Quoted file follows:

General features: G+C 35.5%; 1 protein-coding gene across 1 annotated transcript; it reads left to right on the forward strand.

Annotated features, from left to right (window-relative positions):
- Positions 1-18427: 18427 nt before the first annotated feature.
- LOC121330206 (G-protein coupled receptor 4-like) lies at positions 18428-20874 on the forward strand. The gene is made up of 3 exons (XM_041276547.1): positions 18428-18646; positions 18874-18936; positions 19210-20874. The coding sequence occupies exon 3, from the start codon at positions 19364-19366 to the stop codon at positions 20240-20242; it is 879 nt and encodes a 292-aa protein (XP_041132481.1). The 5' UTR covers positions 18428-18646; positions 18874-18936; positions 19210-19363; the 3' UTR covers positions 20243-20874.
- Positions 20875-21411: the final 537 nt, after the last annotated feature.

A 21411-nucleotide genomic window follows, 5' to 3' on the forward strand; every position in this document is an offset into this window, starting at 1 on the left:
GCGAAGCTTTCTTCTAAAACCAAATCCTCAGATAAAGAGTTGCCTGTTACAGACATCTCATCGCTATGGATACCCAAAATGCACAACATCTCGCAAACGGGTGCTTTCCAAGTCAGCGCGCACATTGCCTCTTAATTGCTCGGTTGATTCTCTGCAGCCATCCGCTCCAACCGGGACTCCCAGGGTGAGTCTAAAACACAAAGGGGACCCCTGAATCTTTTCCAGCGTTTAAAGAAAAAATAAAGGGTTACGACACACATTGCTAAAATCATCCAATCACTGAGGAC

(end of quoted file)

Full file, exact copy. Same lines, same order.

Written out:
General features: G+C 35.5%; 1 protein-coding gene across 1 annotated transcript; it reads left to right on the forward strand.

Annotated features, from left to right (window-relative positions):
- Positions 1-18427: 18427 nt before the first annotated feature.
- LOC121330206 (G-protein coupled receptor 4-like) lies at positions 18428-20874 on the forward strand. The gene is made up of 3 exons (XM_041276547.1): positions 18428-18646; positions 18874-18936; positions 19210-20874. The coding sequence occupies exon 3, from the start codon at positions 19364-19366 to the stop codon at positions 20240-20242; it is 879 nt and encodes a 292-aa protein (XP_041132481.1). The 5' UTR covers positions 18428-18646; positions 18874-18936; positions 19210-19363; the 3' UTR covers positions 20243-20874.
- Positions 20875-21411: the final 537 nt, after the last annotated feature.

A 21411-nucleotide genomic window follows, 5' to 3' on the forward strand; every position in this document is an offset into this window, starting at 1 on the left:
GCGAAGCTTTCTTCTAAAACCAAATCCTCAGATAAAGAGTTGCCTGTTACAGACATCTCATCGCTATGGATACCCAAAATGCACAACATCTCGCAAACGGGTGCTTTCCAAGTCAGCGCGCACATTGCCTCTTAATTGCTCGGTTGATTCTCTGCAGCCATCCGCTCCAACCGGGACTCCCAGGGTGAGTCTAAAACACAAAGGGGACCCCTGAATCTTTTCCAGCGTTTAAAGAAAAAATAAAGGGTTACGACACACATTGCTAAAATCATCCAATCACTGAGGAC